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New Book Reveals the Science Behind Mayan Prophecies
The new book, Mayan Calendar Prophecies: Predictions for 2012-2052, takes a scientific approach to the often overhyped and sensationalized topic of the Mayan calendar and 2012 prophecies. The author begins by revealing that the ancient Maya believed in a 256-year cycle that governed the rise and fall of civilizations. The Maya divided this 256-year cycle into thirteen 20-year periods called katuns. They developed predictions for each katun by looking back through their extensive written histories and finding events that seem to repeat in each specific katun. They recorded these predictions in their “prophetic” books called the Chilam Balam, books of the Jaguar Priest.
The author argues that these “prophecies” were actually more like our modern scientific forecasts. For instance, scientists also look for repeating patterns in nature in order to make projections or forecasts about when such events may occur again. Unlike the prophecies of Nostradamus and others, the Maya did not claim their insights came from mystical or supernatural abilities to see the future. Instead they created a careful analytical system based on the simple idea that history often repeats itself.
The author notes that geologists have found a 250-year seismic cycle that governs earthquakes and volcanoes. Space scientists have discovered a 250-year solar cycle. Climate scientists have discovered that this 250-year solar cycle affects rainfall patterns which then led anthropologists to discover that Iron Age settlements seemed to expand and contract in sync with this solar cycle due to the rain/drought cycle. Biologists have noted that insect infestations and disease outbreaks both seem to be influenced by solar cycles. Other researchers have noted that even warfare seems to wax and wane according to solar cycles.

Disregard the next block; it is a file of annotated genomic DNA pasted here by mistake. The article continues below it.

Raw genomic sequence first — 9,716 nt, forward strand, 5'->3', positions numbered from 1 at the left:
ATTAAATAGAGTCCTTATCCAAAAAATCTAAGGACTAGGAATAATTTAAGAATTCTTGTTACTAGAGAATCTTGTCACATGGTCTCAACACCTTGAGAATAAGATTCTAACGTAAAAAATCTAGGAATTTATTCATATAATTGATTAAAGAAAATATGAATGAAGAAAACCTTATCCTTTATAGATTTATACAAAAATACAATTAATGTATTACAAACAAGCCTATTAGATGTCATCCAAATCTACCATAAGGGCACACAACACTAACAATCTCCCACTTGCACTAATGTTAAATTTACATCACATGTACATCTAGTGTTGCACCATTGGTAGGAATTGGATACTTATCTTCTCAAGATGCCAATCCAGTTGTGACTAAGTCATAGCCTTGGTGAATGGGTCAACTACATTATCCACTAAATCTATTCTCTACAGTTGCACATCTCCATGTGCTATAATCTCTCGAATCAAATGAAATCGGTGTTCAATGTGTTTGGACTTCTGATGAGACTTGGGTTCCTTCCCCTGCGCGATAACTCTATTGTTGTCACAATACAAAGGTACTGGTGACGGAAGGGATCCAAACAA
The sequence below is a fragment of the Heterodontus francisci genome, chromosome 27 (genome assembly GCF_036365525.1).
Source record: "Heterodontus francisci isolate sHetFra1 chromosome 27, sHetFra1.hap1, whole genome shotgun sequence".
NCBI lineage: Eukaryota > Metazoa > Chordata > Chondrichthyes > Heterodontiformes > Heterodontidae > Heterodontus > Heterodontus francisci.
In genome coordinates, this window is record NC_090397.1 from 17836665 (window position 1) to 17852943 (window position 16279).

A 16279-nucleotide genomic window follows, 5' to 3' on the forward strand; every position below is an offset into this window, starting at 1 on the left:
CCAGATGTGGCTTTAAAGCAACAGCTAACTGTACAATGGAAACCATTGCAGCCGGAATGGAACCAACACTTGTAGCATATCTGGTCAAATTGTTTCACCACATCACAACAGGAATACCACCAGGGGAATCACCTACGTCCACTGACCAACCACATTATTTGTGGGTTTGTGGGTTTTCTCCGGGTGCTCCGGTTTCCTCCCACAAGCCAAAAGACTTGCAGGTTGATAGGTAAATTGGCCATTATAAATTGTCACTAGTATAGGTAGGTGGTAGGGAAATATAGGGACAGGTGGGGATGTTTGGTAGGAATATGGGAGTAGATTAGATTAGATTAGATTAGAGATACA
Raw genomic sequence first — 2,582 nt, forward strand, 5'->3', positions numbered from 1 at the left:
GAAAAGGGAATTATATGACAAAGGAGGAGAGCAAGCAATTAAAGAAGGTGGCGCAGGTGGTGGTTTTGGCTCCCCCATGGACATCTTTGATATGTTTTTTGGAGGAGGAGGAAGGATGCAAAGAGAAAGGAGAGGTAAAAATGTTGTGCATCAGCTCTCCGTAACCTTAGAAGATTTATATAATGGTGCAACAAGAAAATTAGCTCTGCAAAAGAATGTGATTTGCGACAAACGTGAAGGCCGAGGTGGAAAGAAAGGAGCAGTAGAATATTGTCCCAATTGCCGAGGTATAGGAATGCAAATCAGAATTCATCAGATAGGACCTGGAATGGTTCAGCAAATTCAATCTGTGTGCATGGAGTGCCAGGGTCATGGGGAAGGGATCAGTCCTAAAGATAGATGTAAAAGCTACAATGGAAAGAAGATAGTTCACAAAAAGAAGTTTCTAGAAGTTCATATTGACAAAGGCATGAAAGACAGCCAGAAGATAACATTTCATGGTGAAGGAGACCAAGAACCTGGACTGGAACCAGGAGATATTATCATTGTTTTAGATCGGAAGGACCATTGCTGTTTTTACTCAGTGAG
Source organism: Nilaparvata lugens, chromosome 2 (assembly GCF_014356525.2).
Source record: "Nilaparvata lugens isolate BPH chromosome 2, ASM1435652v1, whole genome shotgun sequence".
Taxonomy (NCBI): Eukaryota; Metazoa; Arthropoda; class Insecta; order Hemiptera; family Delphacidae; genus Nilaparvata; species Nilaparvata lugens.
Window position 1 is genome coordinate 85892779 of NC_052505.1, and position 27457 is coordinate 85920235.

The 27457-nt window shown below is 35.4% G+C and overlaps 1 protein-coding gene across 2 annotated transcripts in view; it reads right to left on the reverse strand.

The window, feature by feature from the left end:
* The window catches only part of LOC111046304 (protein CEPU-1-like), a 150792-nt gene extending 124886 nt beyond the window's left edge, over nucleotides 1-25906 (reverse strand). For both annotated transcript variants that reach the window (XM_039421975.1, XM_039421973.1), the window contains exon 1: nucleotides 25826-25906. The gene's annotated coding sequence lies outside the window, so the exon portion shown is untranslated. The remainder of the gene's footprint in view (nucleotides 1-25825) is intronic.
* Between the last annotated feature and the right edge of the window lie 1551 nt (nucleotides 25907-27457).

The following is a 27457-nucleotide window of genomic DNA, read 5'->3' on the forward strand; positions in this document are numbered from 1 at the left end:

The author noted that most of the Mayan prophecies recorded in their books of Chilam Balam dealt with famines, disease and warfare. Thus the Mayan belief that such things are predictable and repeat on a 256-year cycle seems consistent with the latest scientific findings.
The second part of the book takes a look at the actual Mayan prophecies as recorded in various ancient versions of the Chilam Balam. Since these predictions are cyclical and repeat every 256 years the author spends a lot of time back-testing these prophecies to see if they can, in fact, predict known events from the past. The result of this testing revealed that these Mayan prophecies were amazingly accurate for predicting events going back a thousand years.
The final part of the author’s research was to utilize these Mayan prophecies to make predictions about the future. The author compared the ancient prophecies to modern-day realities and created the most likely scenarios and forecasts for the future up to the year 2052 which is when the current 256-year cycle ends. The predictions seem amazingly realistic and plausible unlike many of the ludicrous and outlandish theories being propagated around the Internet and in the news media.
The most startling and apocalyptic Mayan prophecies appear to refer not to 2012 but for the time period between 2032-2052. Eerily, the author notes that NASA is currently tracking several asteroids that have a probability of impacting Earth during this twenty year time period.
Overall, Mayan Calendar Prophecies: Predictions for 2012-2052 presents the most grounded and scientifically-based look at the Mayan calendar and its predictions for the future. It’s not all bad nor all good but like the last 256-years a mixture of both.
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